In June 2016, Brewster Bulldogs owner, Bruce Bennett mentioned to The News-Times that he would solely focus on his Danbury Titans team and would no longer be involved with the Bulldogs.[51] Without finding new ownership, Bennett decided to suspend Bulldogs operations on July 14, 2016.[52]

On September 14, the city of Cornwall, Ontario, approved a team called the Cornwall Nationals to begin play for the 2016–17 season out of the Ed Lumley Arena.[53] On September 16, the FHL approved of the addition to the league for the upcoming season.[54] The new team replaces the recently folded Cornwall River Kings and is led by Mitch Gagne and Rodney Rivette.


The first expansion team of the 2017–18 season was announced in August 2016 as the Carolina Thunderbirds in Winston-Salem, North Carolina.[55]

After making it the championship in the 2016–17 season, the Berlin River Drivers ceased operations due to the increased overhead costs of running the team and not selling enough season tickets for the following season.[56]

On July 19, 2017 the St. Clair Shores Fighting Saints announced they were relocating to Kingsville, Ontario and would be renamed the North Shore Knights.  The team is planning on playing 15 of 24 home games at the Kingsville Arena Complex and the remaining 9 games split between Gravenhurst, Ontario, South River, Ontario, and Temiscaming, Quebec.  All four of which are also home to Greater Metro Junior A Hockey League teams.

On August 2, 2017 the owner of the Danbury Titans, Bruce Bennett announced that due to workers' compensation insurance cost he could not return to team to the ice for the 2017-18 season. previous league logo


The North Shore Knights had released all of their players and staff following the end of the 2017-18 season.  Franchises were mentioned as possibilities in Elmira, New York and the Cleveland suburb of Mentor, Ohio.[57] Elmira was announced as an expansion team on July 18, 2018 to play out of the First Arena.[58]


On April 22, 2019 the league announced the addition of a team based in Danbury, Connecticut for the 2019-20 season. A formal unveiling of name and colors will be held May 3rd.[59] Sources indicated the team would take the name Danbury Hat Tricks.[60]  An expansion team for Columbus, Georgia is also expected to be announced as the city agreed to a five year lease with the group securing an expansion team for the arena.

On May 21, 2019 the league announced the addition of the Columbus River Dragons; who will be based out of the Columbus Civic Center in Columbus, Georgia.[61]

Just prior to the announcement of the Columbus team, the[62] and[63] listed the Delaware Thunder as a member of the league. The team will apparently be based out of Dover, Delaware in a yet to be announced arena (probably the 350 seat Centre Ice Rink on the Delaware State Fairgrounds in Harrington, Delaware) but nothing was confirmed by the league's website as of the early morning of May 23rd but the team is shown with a logo on the mainpage of the league website in the standings section.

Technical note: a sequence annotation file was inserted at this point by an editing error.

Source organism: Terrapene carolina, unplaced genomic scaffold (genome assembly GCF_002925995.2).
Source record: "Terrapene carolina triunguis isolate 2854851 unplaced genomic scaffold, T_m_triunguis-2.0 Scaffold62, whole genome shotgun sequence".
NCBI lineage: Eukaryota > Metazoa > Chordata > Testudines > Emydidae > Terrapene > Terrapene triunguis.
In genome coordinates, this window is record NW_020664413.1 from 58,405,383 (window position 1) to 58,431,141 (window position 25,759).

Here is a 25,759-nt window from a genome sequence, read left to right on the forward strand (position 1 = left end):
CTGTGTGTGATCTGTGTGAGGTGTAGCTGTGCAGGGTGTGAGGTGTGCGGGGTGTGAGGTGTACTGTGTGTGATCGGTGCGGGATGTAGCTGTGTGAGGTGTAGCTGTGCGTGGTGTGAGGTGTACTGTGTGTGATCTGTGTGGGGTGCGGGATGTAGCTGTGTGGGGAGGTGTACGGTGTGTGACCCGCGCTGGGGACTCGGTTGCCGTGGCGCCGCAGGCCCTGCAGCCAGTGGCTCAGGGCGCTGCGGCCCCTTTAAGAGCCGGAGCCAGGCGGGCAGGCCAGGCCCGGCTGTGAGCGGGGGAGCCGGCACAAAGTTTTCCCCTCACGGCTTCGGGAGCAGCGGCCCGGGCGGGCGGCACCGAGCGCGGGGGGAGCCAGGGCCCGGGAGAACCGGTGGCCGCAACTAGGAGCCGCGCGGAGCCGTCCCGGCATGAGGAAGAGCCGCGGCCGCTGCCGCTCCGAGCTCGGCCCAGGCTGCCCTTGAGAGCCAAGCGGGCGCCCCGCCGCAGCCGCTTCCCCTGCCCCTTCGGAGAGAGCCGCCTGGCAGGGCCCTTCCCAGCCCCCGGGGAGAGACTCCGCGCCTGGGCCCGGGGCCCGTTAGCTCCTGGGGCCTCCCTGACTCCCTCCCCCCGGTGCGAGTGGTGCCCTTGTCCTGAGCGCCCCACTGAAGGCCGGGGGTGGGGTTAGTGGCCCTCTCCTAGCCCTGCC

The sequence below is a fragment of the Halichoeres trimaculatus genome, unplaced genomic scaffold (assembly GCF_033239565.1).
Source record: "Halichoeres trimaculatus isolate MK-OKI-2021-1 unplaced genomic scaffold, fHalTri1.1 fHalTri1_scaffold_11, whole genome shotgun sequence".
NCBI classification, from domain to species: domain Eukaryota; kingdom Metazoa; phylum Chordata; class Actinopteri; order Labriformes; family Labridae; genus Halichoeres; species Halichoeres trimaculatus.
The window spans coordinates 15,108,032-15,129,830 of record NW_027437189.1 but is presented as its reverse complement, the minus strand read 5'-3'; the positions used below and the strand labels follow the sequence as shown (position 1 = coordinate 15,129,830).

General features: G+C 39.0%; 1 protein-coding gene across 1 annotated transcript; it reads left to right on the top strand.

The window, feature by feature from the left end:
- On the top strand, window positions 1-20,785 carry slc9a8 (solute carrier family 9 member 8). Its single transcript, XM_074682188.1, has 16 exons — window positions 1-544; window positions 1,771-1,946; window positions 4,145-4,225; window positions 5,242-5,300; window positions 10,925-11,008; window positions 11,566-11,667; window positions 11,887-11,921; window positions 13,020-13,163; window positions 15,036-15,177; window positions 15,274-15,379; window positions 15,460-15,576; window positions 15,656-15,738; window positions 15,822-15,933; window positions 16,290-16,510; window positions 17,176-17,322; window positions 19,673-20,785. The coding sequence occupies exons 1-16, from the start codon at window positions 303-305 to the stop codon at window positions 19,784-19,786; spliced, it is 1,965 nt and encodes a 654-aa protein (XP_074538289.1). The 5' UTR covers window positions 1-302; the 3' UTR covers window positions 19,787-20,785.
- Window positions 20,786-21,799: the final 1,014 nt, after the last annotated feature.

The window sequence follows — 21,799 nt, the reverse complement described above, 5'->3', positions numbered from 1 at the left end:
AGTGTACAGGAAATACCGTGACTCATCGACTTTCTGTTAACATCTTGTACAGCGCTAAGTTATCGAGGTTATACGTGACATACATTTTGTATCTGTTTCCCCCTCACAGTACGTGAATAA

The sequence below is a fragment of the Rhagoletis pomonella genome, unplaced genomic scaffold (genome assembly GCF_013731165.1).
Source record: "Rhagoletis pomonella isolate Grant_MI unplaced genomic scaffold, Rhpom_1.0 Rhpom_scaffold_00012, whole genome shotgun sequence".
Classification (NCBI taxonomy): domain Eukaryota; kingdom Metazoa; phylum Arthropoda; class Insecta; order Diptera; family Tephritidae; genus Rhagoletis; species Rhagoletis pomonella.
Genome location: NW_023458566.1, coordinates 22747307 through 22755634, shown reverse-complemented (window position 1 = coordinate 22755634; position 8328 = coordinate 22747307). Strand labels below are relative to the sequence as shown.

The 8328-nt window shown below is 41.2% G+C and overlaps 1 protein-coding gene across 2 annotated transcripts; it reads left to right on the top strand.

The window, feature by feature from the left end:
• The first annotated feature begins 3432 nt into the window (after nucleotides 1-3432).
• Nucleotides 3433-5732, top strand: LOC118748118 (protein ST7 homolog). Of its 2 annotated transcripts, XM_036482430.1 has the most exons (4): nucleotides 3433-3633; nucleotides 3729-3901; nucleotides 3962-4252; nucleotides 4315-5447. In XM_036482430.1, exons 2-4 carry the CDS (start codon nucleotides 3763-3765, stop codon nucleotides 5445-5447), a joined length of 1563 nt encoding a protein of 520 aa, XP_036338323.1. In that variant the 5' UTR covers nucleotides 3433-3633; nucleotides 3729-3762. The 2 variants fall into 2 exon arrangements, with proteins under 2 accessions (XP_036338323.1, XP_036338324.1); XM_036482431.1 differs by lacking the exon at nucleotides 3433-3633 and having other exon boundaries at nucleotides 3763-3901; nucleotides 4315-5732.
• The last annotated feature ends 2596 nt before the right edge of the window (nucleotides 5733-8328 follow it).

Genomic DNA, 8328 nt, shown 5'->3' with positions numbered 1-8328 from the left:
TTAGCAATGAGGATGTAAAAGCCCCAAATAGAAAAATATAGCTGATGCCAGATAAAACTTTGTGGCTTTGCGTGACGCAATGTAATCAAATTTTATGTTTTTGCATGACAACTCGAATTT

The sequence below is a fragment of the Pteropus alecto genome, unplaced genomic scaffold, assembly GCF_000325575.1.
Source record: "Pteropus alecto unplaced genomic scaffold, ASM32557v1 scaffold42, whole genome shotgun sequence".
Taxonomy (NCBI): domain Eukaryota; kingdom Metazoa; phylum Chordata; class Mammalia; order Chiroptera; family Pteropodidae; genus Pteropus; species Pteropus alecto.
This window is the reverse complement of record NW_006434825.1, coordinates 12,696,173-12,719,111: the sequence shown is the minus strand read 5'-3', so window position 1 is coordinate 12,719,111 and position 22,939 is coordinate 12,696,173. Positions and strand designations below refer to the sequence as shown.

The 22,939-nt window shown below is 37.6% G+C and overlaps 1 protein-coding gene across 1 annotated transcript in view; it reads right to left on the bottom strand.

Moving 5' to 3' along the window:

The league announced on July 23rd that the tenth team would be the Battle Creek Rumble Bees.  The team will be based out of the The Rink Ice Arena in Battle Creek, Michigan.[64]


The league announced on November 20, 2019 that three neutral site games would be played at the Grossinger Motors Arena in Bloomington, Illinois which had been home to the Central Illinois Flying Aces of the United States Hockey League until the 2018-19 season when the team took a leave of absence for the 2019-20 season.  The announcement also included that the league would be adding an expansion team to be based out of the same arena for the 2020-21 season.[65] The Battle Creek Rumble Bees would quietly fold during the off season. The first word on the folding would be the league announcing results of a dispersal draft.[66] On July 16, 2020 the league announced the addition of a new franchise to be based out of Fraser Hockeyland in Fraser, Michigan.[67] On August 11th the team name was announced as the Motor City Rockers.[68]


The league announced on May 12, 2021 that a new expansion team had been added. An expansion team named the Binghamton Black Bears will play in the recently vacated Visions Veterans Memorial Arena [69](the former home to the AHL team the Binghamton Devils).


Team Home arena Capacity City
Binghamton Black Bears Visions Veterans Memorial Arena 4,727 Binghamton, New York
Carolina Thunderbirds LJVM Coliseum Annex 4,000 Winston-Salem, North Carolina
Columbus River Dragons Columbus Civic Center 10,000 Columbus, Georgia
Danbury Hat Tricks Danbury Ice Arena 3,005 Danbury, Connecticut
Danville Dashers David S. Palmer Arena 2,350 Danville, Illinois
Delaware Thunder Centre Ice Rink 700 Harrington, Delaware
Elmira Enforcers First Arena 3,700 Elmira, New York
Motor City Rockers Fraser Hockeyland 3,500 Fraser, Michigan
Port Huron Prowlers McMorran Place 3,400 Port Huron, Michigan
Watertown Wolves Watertown Municipal Arena 2,000 Watertown, New York

All-time Chronological List of Teams[]

Team Location Arena Tenure Notes